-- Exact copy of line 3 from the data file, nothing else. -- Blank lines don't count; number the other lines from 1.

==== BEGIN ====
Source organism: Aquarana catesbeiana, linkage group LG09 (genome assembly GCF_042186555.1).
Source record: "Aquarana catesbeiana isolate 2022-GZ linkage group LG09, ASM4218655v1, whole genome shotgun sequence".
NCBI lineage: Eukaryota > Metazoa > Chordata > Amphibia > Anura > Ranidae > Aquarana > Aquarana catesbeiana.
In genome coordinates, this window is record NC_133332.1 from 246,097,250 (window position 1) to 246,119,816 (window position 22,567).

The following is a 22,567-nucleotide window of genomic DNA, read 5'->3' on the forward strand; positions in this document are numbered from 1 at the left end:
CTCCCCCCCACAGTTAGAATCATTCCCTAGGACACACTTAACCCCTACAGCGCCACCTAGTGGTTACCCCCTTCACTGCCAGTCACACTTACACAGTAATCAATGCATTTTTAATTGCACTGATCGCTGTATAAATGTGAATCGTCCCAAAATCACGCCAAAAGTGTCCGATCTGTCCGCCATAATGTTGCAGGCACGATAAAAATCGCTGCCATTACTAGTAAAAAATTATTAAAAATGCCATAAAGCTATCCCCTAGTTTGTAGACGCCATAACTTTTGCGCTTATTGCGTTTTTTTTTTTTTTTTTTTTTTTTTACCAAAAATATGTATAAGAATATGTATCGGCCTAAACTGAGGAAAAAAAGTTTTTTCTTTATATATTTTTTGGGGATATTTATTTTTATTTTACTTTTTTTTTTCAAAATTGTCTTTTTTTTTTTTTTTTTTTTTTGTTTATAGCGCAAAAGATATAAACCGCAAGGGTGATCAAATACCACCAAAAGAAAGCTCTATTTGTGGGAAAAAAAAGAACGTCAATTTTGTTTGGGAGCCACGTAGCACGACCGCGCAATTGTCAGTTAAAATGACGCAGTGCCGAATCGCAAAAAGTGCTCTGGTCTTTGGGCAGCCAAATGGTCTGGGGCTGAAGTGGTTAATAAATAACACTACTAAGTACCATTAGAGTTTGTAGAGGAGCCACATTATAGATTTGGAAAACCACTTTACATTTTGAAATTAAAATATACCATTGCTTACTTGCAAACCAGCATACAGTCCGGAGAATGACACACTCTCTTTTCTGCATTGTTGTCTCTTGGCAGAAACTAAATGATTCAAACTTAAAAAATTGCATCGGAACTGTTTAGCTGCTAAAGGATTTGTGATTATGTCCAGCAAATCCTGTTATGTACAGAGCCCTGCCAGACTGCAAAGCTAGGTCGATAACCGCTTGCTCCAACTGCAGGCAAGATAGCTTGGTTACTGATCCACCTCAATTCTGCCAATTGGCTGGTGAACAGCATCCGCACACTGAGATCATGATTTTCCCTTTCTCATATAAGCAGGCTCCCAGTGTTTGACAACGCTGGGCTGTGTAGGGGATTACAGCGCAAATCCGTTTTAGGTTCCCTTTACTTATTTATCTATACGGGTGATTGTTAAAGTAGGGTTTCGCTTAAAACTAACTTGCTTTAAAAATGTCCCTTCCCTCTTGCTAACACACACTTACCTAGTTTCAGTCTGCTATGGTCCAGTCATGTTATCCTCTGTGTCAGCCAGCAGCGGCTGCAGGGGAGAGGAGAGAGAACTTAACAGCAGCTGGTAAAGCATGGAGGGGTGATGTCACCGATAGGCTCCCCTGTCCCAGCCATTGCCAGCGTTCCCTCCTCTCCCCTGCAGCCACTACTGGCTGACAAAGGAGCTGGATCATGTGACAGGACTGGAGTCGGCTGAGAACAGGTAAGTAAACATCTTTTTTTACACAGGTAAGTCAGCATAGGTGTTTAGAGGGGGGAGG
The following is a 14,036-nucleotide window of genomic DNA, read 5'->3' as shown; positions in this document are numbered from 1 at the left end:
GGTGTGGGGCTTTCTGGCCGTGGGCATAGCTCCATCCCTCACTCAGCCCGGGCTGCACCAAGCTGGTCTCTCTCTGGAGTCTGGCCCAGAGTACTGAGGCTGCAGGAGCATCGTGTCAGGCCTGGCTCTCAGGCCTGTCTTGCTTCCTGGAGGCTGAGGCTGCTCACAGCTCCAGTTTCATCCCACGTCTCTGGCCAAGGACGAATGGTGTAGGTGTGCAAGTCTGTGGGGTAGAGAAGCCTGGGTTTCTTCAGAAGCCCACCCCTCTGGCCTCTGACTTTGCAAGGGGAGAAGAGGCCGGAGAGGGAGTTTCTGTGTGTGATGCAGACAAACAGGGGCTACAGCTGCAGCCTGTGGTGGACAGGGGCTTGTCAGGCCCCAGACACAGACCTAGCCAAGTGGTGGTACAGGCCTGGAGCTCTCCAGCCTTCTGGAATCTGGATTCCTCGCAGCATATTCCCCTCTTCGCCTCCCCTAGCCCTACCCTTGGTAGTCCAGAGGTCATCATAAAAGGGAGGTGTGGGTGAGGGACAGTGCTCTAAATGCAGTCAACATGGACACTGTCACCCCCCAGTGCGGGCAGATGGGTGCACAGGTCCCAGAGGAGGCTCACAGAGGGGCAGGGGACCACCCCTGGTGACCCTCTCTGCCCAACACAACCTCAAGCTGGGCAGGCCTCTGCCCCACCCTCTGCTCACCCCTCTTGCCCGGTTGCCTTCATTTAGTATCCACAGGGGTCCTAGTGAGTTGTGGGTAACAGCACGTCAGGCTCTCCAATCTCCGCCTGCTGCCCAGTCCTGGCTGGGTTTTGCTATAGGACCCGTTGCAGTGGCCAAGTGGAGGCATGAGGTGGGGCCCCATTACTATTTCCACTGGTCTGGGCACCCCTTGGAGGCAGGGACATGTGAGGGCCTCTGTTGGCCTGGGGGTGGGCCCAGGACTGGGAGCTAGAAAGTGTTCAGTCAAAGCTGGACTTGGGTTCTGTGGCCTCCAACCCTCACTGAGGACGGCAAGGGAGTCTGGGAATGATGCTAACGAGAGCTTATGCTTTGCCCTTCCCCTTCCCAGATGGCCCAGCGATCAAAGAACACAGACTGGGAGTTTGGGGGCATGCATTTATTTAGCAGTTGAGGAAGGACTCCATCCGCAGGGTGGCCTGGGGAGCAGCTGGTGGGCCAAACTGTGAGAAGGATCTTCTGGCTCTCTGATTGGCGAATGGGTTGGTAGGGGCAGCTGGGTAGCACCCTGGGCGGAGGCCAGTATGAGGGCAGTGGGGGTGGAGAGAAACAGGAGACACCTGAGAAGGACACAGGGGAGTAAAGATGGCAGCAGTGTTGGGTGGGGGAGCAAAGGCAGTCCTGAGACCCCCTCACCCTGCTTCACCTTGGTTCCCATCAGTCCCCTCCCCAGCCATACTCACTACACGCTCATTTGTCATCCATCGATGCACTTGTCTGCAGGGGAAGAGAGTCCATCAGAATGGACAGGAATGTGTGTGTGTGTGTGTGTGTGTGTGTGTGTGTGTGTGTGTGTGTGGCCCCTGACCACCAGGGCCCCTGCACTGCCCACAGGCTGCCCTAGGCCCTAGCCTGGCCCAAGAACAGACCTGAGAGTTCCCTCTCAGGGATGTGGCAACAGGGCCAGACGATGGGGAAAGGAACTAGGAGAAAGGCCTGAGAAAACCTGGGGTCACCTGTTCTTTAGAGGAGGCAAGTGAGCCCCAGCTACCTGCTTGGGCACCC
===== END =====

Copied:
NCBI lineage: Eukaryota > Metazoa > Chordata > Amphibia > Anura > Ranidae > Aquarana > Aquarana catesbeiana.